True candourBMJ 2019; 367 doi: https://doi.org/10.1136/bmj.l6754 (Published 03 December 2019) Cite this as: BMJ 2019;367:l6754
All rapid responses
I read the article “The route to true candor” by Giles Maskell: BMJ 2019;367:16754, with renewed interest. I agree with volunteering all information to persons who may have been harmed by provision of services and being honest and frank. Why should we stop at the doctors being honest about mishaps during patients care? Why should we not make the public aware of the shortages nearly all hospitals face throughout the country and staff being put under stress and the unrealistic demands made on them.
I suggest the hospitals should put a board outside the entrance, like that at the entrance of car parks, stating the number of staff shortages, vacant beds and the number awaiting on trolleys in A & E. The scanners which are not working, the delay in discharge due to the shortage of care in the community and nursing home beds. And also the number of staff who are absent due to work stress related illness or involved in appraisals and revalidation.
Then, some may decide that their visit to hospital could wait another day or may even decide to have the investigation done elsewhere and others may even decide to take their loved ones home and bridge the gap before the care starts. This will make the public more appreciative of the care provided by the very hard working staff under difficult conditions in a constantly over stretched system. They will also be more understanding when unintentional errors are made. Less demanding. Maybe more volunteer to feed their elderly in the ward.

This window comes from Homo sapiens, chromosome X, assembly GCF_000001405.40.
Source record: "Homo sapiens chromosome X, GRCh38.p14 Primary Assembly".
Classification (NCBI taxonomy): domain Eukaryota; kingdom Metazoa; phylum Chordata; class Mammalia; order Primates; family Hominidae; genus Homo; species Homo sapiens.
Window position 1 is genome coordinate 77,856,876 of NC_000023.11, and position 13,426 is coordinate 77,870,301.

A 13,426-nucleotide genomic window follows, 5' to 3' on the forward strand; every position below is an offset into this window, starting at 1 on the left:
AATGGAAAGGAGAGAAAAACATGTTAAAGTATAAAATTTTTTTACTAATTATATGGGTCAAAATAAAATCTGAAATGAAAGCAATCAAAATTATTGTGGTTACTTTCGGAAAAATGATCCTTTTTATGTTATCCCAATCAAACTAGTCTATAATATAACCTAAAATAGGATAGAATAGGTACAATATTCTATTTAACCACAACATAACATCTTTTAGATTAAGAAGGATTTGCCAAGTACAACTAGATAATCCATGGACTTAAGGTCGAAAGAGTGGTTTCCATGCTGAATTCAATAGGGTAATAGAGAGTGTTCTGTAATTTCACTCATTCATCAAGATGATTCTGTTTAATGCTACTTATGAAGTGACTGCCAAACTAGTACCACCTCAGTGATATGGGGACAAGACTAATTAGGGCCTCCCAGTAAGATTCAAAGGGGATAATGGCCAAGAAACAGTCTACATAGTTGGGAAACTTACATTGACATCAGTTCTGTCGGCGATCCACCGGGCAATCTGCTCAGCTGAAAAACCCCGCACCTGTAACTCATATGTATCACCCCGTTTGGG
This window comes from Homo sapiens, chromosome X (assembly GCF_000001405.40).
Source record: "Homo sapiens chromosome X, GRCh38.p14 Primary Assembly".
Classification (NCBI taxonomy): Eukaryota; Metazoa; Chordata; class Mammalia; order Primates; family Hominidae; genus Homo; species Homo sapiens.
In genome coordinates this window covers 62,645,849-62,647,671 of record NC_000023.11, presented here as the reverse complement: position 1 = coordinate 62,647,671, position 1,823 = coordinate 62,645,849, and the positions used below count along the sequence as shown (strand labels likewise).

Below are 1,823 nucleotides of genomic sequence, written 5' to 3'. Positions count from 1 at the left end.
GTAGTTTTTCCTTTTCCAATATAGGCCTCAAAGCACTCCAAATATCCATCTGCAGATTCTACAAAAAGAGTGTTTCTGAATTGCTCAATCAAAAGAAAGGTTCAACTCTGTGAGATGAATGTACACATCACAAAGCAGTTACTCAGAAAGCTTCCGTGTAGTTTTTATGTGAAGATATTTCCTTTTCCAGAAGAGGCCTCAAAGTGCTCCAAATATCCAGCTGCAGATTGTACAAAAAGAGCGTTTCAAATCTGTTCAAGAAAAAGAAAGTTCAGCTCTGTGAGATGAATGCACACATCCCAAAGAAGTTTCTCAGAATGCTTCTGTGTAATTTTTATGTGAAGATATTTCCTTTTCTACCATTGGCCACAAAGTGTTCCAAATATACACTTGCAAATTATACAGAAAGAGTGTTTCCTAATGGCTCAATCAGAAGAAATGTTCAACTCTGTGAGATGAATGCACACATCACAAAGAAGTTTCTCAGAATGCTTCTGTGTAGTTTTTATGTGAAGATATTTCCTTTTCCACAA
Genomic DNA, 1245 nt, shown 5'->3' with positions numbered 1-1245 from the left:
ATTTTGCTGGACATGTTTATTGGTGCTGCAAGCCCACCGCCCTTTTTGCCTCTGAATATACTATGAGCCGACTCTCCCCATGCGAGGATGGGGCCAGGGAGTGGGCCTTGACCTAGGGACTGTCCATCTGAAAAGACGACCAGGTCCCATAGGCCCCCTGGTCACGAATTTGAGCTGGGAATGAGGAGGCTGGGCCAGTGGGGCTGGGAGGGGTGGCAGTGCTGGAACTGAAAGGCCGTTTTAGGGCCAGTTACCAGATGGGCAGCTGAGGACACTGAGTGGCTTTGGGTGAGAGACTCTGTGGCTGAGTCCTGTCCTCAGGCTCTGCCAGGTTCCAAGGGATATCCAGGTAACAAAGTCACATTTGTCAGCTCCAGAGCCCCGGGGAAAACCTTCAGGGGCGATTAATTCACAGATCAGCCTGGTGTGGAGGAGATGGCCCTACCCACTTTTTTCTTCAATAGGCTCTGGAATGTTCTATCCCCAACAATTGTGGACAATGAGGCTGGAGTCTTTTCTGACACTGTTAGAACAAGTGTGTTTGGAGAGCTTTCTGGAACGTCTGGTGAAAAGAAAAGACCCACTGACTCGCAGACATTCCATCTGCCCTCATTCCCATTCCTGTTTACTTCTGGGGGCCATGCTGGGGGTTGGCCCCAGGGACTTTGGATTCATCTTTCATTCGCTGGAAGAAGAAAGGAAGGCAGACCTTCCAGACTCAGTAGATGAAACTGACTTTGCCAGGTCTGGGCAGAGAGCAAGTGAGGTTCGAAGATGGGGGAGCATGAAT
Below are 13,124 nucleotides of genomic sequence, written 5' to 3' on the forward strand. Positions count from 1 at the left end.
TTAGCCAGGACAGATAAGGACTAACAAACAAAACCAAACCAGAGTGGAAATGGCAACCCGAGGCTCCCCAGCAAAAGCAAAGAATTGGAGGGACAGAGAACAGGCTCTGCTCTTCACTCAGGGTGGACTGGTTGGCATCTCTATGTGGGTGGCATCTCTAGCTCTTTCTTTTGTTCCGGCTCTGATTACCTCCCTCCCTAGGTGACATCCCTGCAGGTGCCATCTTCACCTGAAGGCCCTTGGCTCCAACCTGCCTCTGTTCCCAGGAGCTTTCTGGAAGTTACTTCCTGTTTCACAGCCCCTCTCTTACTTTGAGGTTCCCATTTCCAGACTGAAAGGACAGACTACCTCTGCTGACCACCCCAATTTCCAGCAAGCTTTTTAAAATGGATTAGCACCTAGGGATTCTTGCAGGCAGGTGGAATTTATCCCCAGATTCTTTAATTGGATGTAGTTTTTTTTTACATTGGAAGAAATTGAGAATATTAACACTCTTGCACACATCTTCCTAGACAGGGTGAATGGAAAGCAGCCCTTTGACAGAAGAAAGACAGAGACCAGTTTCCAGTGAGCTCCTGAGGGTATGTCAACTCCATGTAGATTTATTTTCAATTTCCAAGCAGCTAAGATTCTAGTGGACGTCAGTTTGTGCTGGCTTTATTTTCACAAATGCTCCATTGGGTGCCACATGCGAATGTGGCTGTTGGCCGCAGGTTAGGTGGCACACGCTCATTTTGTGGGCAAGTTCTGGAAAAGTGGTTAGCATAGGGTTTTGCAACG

I am in total agreement with the basic principles of the duty of candor. We need to be open and honest not only with the mistakes made but also with the contributory factors, the unreasonable demands imposed due to shortage of resources.
Above all the hard working, dedicated staff should feel supported and the sacrifice made be appreciated. The public also should realize as Pierce Morgan said on ITV, “we have an NHS which is the envy of the world but it is giving way at its seams”. If we don’t support the NHS staff, the greatest assert, we are in danger of losing our national treasure.
St Helier Hospital
Competing interests: No competing interests